Ten people are killed and 16 seriously injured after the Taliban accused a British landmine charity backed by Prince Harry of attacking them.
Last night’s bloody attack came as masked gunmen entered the Helo Trust camp in Afghanistan’s Baghlan province and opened fire on the occupants inside.
Paul McCann, head of communications for the charity, revealed: “10 Helo employees were killed and 16 injured by an unidentified armed group at a de-mining camp in Baghlan province, Afghanistan.
The group entered the camp and opened fire. About 110 men from local communities in northern Afghanistan were in the camp, who had finished their work in the nearby mine fields.
“We strongly condemn the attack on our employees who were doing humanitarian work to save lives.
“We are now focused on providing (care for) the injured staff and supporting the affected families.”
Afghanistan’s interior ministry this morning blamed the Taliban for the latest attack to shake the violence-hit country.
Spokesman Tariq Arian told reporters: “The Taliban broke into the premises of a mine-clearing agency…
However, the group has denied involvement in the “brutal” attack.
The Hello Trust was supported by Diana, Princess of Wales, and has had a close relationship with the Duke of Sussex.
Harry made an emotional trip to Africa in 2019 to retrace in the footsteps of his mother, who famously walked through a partially cleared Angolan mine in 1997 to highlight the Trust’s efforts and the threat of military weapons.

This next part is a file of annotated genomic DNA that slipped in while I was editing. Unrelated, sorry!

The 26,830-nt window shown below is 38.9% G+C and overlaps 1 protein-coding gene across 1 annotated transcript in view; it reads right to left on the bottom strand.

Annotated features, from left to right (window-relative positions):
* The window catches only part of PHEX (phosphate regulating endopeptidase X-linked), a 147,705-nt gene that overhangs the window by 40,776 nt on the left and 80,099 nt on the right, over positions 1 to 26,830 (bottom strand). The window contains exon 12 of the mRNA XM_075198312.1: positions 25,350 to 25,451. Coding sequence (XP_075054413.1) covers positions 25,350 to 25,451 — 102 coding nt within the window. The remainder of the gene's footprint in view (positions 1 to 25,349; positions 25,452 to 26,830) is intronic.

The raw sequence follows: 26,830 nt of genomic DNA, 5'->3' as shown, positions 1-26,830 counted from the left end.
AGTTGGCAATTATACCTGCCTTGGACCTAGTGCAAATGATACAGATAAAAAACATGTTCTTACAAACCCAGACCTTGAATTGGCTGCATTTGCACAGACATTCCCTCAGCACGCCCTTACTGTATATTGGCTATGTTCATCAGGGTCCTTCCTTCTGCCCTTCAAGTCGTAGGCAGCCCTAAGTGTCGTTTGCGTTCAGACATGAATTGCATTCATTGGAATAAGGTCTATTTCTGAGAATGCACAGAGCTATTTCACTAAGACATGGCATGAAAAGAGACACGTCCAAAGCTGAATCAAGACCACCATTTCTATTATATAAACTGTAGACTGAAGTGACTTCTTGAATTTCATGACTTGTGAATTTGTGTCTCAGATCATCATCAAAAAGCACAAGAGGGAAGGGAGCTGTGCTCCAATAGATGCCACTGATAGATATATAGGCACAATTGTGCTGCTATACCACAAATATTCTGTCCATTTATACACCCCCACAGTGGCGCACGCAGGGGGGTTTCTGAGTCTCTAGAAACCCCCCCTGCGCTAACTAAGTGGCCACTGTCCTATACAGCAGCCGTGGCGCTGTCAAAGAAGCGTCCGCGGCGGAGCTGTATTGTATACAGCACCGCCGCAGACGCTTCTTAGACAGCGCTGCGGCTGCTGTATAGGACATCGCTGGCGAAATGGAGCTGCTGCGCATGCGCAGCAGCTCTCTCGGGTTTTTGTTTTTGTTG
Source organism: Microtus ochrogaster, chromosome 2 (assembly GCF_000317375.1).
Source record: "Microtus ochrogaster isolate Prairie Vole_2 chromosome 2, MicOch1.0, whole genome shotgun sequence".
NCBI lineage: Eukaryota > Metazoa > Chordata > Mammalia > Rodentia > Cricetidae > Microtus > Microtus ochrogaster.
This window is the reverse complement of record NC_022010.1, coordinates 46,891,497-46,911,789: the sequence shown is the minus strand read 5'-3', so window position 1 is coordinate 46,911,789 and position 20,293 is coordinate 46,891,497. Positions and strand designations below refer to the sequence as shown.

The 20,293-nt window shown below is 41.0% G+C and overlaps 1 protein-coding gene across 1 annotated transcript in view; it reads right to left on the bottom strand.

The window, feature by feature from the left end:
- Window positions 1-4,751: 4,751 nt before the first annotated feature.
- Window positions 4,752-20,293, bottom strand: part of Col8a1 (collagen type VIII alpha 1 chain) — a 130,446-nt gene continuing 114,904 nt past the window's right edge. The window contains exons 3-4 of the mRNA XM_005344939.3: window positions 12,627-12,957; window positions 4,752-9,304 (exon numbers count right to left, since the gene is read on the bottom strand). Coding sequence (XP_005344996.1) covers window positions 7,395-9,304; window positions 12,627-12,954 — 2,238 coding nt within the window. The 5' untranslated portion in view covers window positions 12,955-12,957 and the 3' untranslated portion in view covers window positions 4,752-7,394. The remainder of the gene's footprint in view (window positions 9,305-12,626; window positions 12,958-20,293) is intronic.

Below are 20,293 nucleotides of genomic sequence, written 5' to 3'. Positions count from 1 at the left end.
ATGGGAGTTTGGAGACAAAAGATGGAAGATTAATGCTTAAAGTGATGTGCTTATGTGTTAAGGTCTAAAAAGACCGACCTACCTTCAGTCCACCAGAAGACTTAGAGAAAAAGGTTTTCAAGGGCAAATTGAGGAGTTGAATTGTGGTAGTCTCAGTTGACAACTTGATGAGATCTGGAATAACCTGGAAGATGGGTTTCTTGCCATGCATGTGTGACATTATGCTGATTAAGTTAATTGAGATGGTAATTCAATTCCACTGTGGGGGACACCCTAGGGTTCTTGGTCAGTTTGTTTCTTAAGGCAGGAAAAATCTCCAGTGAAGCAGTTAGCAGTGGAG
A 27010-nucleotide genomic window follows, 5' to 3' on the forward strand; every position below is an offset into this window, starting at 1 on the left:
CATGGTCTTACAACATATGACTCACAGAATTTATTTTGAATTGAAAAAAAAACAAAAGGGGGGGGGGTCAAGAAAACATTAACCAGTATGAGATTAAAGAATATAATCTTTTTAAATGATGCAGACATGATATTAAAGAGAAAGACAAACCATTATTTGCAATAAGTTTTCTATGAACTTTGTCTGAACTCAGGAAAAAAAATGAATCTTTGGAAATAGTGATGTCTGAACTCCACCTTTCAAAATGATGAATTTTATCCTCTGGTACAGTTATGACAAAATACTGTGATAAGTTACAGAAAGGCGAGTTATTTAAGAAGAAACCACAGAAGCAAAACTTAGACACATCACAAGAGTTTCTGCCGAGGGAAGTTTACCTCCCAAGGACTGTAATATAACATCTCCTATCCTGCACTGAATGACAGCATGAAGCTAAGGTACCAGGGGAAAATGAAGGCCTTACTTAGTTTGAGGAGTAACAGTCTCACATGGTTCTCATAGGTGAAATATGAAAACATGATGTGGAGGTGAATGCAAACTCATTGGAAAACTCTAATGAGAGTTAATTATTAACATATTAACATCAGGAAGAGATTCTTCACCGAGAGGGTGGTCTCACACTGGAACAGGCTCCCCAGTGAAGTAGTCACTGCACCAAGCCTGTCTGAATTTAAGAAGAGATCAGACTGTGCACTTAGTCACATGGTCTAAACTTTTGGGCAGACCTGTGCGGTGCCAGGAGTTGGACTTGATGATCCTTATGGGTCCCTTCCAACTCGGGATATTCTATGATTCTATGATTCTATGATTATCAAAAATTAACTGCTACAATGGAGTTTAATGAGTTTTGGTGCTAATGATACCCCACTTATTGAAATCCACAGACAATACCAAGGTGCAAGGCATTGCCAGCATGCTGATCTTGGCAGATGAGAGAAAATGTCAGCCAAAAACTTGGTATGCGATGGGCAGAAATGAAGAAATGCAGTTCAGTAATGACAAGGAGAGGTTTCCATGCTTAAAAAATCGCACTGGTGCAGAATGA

During his visit to Dirico, in southern Angola, the duke first witnessed Halo’s work, donning body armor and a face mask, to inspect an area of bush being cleared of ordnance by the charity.
According to its website, Hello Trust employs approximately 9,000 people and operates in more than 20 countries and territories around the world.
Taliban spokesman Zabihullah Mujahid denied the militants’ involvement in the attack.
“We condemn the attacks on the defenseless and view it as cruelty,” he said on Twitter.
We have normal relations with NGOs, our Mujahideen will never do such a cruel act.
Baglan province has seen fierce fighting in recent months, with almost daily fighting between the Taliban and government forces in several districts.
Violence has escalated across the country since May 1 when US forces began their final military withdrawal amid a stalemate in peace talks between the Afghan government and the Taliban.
In several districts where fighting has intensified in recent months, insurgents have planted roadside bombs and mines to target government forces, but the explosives often kill and injure civilians.
Afghanistan was already one of the most mined countries in the world, a legacy of decades of conflict.
On Wednesday, the Taliban claimed it had shot down an Afghan military helicopter in Wardak province near Kabul, but the Defense Ministry said the plane had crashed due to “technical reasons”.
The ministry said three crew members were killed in the incident.
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